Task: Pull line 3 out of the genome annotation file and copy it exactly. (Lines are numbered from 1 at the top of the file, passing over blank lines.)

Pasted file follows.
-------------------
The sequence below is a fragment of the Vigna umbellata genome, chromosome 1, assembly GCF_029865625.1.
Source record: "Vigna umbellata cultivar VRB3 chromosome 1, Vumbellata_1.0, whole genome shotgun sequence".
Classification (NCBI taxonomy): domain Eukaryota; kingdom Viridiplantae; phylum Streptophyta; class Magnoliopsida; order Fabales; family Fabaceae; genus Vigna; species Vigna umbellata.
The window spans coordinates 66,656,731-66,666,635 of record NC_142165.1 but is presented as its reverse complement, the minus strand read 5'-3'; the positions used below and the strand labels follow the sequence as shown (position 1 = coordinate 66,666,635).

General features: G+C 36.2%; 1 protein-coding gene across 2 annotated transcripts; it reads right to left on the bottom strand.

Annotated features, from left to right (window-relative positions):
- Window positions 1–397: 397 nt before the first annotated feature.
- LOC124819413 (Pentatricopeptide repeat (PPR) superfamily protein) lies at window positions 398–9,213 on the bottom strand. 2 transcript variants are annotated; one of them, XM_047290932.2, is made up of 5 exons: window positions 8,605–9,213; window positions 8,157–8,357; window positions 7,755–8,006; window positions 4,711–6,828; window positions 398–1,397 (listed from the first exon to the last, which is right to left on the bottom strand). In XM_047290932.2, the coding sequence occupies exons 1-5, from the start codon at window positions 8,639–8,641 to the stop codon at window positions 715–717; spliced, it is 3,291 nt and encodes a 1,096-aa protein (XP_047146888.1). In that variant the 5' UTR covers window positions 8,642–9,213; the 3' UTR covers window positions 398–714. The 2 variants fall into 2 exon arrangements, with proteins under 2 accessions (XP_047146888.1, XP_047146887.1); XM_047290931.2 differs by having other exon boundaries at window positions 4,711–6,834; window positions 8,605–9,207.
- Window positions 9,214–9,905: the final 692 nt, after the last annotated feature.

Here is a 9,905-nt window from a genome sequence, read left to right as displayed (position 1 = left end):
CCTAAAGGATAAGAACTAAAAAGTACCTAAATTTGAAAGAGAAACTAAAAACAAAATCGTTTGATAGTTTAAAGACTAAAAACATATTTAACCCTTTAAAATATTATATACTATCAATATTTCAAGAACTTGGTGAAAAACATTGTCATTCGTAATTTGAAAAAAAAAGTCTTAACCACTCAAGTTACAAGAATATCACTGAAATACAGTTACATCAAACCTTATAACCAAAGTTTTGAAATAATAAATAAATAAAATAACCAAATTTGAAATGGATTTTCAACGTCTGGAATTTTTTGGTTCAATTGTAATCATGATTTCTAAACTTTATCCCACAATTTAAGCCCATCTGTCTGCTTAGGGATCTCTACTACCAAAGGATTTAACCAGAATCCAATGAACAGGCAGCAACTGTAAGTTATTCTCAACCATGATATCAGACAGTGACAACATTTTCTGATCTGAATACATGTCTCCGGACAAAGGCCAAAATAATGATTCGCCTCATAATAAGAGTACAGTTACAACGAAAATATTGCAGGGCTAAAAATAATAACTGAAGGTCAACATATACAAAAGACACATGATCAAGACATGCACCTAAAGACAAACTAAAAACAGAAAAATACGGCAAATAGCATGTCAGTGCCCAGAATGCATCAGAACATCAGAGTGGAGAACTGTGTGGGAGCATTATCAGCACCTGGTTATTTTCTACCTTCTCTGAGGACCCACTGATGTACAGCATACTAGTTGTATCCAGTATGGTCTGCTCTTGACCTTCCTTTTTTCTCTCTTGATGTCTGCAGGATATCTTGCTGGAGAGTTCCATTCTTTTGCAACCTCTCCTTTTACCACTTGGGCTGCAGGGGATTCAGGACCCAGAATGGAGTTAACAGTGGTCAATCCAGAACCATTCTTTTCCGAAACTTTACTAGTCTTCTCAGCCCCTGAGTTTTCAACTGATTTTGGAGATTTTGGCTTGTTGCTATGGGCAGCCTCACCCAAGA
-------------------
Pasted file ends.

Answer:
Classification (NCBI taxonomy): domain Eukaryota; kingdom Viridiplantae; phylum Streptophyta; class Magnoliopsida; order Fabales; family Fabaceae; genus Vigna; species Vigna umbellata.